Time and Biopolitics
Working through the genealogy of diseases and medical practices organized by governing bodies and institutions in terms of how they play out temporally and spatially—as has been particularly clear during phases of quarantine—lies at the heart of biopolitics. Importantly, the emphasis on how time is bound up with regulative, administrative, and institutional practices can be characterized as a form of chronobiopolitics, where “people are bound to one another, engrouped, made to feel coherently collective, through particular orchestrations of time,” in the words of queer theorist Elizabeth Freeman. These “orchestrations of time” can be exercised through a variety of devices such as calendars, timetables, and clocks, which become important for shaping the modern subject as a product of classifying, quantifying, and categorizing, especially in hospitals, schools, and prisons where the need to discipline and enforce regularity is administered through temporal intervals. Arguably, we can further extend and complicate the notion of temporality that has underpinned Biopolitics, where through the incorporation of basic circadian cycles and their effects, we can emphasize that patterns and systems of governance are also profoundly biological.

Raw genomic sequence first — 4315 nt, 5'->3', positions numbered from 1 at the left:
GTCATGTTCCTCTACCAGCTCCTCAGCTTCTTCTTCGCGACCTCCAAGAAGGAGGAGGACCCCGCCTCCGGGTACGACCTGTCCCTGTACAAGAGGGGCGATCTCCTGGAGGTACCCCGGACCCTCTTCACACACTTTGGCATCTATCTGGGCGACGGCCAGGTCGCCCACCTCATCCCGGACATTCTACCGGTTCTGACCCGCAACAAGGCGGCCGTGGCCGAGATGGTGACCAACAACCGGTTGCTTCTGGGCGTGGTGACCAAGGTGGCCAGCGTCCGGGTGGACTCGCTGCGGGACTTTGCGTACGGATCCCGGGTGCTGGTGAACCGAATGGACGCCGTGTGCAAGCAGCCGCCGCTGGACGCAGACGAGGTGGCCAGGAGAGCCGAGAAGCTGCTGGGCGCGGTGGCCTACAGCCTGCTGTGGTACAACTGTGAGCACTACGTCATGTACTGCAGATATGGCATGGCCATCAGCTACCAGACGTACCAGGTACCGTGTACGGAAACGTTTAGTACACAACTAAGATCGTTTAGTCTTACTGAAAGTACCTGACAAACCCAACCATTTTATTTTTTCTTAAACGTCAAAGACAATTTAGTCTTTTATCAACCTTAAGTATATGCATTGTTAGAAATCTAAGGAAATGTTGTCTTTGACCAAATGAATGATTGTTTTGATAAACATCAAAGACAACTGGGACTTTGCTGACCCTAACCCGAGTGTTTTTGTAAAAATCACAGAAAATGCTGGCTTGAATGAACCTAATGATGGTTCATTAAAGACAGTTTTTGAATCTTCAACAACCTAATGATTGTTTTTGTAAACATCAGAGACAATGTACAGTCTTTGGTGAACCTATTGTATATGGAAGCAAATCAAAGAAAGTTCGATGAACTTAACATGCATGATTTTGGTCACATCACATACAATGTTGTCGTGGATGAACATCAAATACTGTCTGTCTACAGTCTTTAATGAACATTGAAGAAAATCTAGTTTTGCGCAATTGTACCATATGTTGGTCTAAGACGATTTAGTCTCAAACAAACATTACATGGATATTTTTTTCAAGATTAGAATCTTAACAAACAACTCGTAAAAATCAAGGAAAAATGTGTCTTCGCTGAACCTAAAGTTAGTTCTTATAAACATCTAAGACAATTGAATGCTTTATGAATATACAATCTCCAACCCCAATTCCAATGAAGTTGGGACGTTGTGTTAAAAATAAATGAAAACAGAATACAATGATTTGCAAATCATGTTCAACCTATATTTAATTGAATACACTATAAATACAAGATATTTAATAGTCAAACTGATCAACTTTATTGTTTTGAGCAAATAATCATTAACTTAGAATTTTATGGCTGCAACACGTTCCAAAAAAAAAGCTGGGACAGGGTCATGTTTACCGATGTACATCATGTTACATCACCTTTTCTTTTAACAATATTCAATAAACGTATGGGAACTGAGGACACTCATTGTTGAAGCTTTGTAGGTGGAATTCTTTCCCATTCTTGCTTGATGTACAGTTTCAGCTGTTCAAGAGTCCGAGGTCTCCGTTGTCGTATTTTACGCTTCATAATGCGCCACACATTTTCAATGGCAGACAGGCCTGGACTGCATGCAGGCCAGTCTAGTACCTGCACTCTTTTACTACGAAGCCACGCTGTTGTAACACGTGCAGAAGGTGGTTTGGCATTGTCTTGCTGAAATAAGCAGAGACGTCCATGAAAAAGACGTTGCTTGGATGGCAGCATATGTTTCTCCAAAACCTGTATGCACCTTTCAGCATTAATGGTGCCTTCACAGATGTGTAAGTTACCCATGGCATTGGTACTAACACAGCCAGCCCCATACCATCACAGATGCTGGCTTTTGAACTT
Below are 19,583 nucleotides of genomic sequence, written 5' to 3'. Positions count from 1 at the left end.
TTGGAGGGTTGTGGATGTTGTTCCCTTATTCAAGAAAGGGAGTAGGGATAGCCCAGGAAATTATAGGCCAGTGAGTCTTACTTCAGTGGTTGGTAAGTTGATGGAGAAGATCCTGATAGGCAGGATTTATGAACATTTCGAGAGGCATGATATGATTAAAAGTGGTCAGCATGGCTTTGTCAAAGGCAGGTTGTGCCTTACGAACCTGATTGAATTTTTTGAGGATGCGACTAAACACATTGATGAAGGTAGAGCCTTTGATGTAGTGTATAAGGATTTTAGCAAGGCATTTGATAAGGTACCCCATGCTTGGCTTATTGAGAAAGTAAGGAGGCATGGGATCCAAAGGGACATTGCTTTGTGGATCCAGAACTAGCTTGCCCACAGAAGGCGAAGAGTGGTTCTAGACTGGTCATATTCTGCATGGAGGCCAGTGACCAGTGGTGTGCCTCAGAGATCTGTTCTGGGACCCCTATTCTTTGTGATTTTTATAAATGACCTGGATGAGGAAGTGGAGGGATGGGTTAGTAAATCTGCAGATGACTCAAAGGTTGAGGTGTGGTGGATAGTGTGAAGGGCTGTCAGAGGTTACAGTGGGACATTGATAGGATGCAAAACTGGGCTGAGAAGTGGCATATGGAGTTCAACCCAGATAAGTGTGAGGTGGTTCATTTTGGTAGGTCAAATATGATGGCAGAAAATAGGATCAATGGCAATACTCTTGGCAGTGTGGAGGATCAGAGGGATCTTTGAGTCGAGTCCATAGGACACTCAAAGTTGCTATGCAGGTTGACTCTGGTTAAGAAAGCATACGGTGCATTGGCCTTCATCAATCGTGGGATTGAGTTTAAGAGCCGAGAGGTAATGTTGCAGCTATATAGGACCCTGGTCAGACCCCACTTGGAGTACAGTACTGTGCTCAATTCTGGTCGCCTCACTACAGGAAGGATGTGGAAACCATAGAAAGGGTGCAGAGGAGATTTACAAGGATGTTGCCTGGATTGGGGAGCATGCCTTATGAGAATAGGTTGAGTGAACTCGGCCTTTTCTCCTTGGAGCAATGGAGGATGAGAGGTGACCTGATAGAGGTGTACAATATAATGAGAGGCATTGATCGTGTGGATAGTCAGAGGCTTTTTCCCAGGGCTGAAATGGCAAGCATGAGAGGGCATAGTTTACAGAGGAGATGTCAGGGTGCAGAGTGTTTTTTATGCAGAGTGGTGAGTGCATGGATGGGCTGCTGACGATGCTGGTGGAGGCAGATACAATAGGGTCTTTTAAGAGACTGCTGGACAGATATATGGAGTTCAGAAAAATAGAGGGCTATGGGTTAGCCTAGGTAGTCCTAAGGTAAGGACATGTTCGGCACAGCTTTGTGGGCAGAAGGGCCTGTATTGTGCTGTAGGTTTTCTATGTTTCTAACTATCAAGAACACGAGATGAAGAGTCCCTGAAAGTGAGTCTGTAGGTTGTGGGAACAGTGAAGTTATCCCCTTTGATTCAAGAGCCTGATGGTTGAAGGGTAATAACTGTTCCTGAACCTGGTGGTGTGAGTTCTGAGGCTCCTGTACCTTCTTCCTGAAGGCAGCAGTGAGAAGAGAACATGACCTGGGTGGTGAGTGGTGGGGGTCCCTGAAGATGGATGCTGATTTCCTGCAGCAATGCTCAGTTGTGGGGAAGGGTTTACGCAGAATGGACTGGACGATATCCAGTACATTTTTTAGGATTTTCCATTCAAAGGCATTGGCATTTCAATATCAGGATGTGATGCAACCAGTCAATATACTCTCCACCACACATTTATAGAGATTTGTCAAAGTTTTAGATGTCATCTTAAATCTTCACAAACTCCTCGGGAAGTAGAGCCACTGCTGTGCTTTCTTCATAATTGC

This leads us to consider if we can weave in the role of the circadian rhythm to reevaluate how “time” and basic rhythm processes foreground a basic embodiment of governance? Here control is a fundamental principle for organisms and their capacity to maintain physiological processes, yet we also have to grasp control as it relates to pathogens, enabling a pathway to reevaluate how this is contextually based according to the ancient cycles of day and night.
Reconsidering a definition of governance from an elementary biological point of view opens us to the fabric of Real, where the bid to govern through an immune system or pathogen takeover cascades across numerous bodies and scales, from individuals to the supranational organizations. We can emphasize how understanding the dynamics between host and pathogen, as well as times of day that enhance or hinder infection, replication, and combating them, becomes a form of positive biopolitics. Here we can embrace the baseline layers of control that emerge from the biological realm, and the need for our bodies to persist in space and time, but can design ways to interact with pathogens and contact novel understandings of ourselves that reshape practices that relate to our internal machinery and its deep-time organization.